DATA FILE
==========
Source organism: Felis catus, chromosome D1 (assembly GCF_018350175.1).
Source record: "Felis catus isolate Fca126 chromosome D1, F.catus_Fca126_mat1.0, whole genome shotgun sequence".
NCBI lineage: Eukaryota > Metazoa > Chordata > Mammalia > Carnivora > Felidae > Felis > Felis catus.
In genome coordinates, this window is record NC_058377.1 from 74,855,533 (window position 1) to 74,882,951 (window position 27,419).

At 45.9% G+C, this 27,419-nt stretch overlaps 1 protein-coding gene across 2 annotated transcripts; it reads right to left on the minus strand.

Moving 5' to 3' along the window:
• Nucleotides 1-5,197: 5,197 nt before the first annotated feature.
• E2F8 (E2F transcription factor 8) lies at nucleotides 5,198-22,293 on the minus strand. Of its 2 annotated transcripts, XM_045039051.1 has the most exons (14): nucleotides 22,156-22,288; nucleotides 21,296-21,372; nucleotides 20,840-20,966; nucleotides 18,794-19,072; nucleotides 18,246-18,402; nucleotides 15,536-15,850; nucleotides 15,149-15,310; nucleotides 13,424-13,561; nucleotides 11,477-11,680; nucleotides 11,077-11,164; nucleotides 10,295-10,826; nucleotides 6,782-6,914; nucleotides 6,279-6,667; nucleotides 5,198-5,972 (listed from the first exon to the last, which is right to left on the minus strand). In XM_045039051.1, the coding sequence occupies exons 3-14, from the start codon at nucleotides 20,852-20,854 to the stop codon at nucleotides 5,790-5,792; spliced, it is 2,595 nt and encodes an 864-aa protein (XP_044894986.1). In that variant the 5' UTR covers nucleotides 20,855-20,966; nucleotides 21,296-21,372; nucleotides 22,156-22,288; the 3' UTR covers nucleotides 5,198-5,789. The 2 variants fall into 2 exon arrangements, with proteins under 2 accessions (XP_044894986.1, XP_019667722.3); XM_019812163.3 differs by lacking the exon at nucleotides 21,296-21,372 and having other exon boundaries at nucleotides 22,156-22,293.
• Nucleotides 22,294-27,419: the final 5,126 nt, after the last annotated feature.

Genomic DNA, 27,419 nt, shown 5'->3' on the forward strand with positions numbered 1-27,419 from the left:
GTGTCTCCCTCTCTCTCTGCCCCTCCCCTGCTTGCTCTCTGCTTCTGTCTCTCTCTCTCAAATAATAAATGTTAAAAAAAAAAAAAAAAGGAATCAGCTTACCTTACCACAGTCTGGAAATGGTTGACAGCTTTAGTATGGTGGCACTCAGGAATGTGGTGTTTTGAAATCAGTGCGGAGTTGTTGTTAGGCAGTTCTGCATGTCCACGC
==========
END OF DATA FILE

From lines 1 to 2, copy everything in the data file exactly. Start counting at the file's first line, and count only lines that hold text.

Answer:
Source organism: Felis catus, chromosome D1 (assembly GCF_018350175.1).
Source record: "Felis catus isolate Fca126 chromosome D1, F.catus_Fca126_mat1.0, whole genome shotgun sequence".